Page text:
Then, visualize the day ahead and write what I call an AAA List: Always Advance Appreciation. By setting the positive intentions for the day, you are sure to attract only happy energies! If you can’t or don’t write, then at breakfast with yourself or loved ones ask these three questions: What did you appreciate about yesterday? What would you appreciate seeing happening today? What role will you play to insure this happy day?
Gratitude is the unwrapped gift of a traveler’s spiritual practice.
3) Give Gifts Galore. At every hotel or vacation site, consider leaving a generous tip along with clothing and toiletries for your maid or hotel staff. What you think of as inexpensive items are often very expensive, especially in third-world countries. Pack what I call “donation cargo” and leave with a charity for that country or state. Involve your friends and family.
We did this on the Vision Quests that I led to Bali and Peru. For example, VisionQuester Charlotte from Florida, secured the unclaimed, lost and found clothing from her elementary school. When we delivered our donation cargo to a Balinese orphanage, they were especially thrilled with her 35 donated hoodies. Divine timing! The next day the orphanage staff was driving to northern Bali where it’s cold to help another seven orphanages.
Generosity is the expression of a traveler’s spiritual practice.
4) Explore More. Ask hotel and vacation staff where they practice their faith or feel spiritual. You’d be surprised at their answers. Because I’ve asked, I’ve been invited to an evening chanting ceremony at an ashram in Bali and, an afternoon revival in Alabama with a fried chicken feast afterward.
Openness is the heart of a traveler’s spiritual practice.
5) Create a Complaint & Compare-Free Zone. Make a sacred contract with yourself (and fellow travelers) to pinky-swear that complaining and comparing serves no-thing. They aren’t allowed to be a part of the travel itinerary. Non-negotiable.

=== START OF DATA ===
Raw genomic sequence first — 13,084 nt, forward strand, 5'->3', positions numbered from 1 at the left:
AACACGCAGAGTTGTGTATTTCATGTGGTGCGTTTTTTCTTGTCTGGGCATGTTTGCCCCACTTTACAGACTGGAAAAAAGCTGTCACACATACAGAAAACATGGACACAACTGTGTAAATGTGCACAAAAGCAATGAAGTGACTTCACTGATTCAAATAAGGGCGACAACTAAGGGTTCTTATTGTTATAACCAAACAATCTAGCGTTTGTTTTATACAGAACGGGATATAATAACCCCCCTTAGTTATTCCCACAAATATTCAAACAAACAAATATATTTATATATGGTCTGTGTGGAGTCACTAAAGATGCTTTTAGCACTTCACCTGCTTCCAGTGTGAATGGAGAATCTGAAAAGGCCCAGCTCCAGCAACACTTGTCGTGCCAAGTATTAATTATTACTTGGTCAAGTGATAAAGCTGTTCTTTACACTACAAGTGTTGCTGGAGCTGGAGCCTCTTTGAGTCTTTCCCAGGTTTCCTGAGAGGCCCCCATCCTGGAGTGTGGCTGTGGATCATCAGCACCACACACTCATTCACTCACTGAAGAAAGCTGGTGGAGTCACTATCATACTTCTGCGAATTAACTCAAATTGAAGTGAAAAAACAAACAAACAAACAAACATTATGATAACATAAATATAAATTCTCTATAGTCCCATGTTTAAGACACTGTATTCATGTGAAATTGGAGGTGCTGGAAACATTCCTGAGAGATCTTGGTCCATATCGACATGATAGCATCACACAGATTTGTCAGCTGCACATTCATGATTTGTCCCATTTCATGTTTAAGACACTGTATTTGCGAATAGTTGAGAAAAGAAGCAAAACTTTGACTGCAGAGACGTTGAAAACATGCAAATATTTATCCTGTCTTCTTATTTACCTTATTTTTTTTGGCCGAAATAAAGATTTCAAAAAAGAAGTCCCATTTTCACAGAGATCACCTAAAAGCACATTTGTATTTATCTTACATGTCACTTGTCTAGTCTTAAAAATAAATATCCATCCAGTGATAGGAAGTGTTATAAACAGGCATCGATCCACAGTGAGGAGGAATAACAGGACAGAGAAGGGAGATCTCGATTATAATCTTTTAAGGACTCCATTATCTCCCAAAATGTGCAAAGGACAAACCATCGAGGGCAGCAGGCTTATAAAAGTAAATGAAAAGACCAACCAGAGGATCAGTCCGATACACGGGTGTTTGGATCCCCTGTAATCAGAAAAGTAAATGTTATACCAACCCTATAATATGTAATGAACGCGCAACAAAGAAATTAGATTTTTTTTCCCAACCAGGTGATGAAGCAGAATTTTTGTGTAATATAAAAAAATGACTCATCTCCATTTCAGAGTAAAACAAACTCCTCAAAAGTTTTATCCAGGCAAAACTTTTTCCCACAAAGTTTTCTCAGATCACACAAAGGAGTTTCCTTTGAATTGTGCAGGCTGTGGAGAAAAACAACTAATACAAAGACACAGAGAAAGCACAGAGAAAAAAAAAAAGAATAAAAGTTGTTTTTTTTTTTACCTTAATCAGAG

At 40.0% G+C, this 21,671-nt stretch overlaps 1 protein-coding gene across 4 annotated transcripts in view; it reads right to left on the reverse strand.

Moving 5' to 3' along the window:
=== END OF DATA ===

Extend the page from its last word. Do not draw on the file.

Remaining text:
Wouldn’t you agree, there’s nothing that erodes the joy of traveling more than complaining or comparing? Negative thoughts and words are like a corrosive cancer eroding the joy you’ve longed to experience. Every time you or someone complains or compares, agree to pay $5.00 to a fund that you’ll gift to someone in need at the end of your travels.
Acceptance is the spirit of a traveler’s spiritual practice.
So, wherever you’re headed this summer, alone or with family and friends, why not make your travel a spiritual practice? Consider: following a morning routine; writing two gratitude lists; giving gifts galore; exploring more and; creating a complaint and compare-free zone.
Then notice how your summer travel has that something extra special…Spirit!
About the Author
Lorraine Monique “Lore” Raymond founded Women as Visionaries, Women as Visionaries with Lore Raymond, and the Divine Dialogue Writing System. She serves as a heart-centered visionary, spiritual tour guide, and transformational author. Five books are set for publication in 2016. Leading Vision Quests is another passion. Lore calls St. Petersburg, FL her heart-home space. Explore more at www.LoreRaymond.com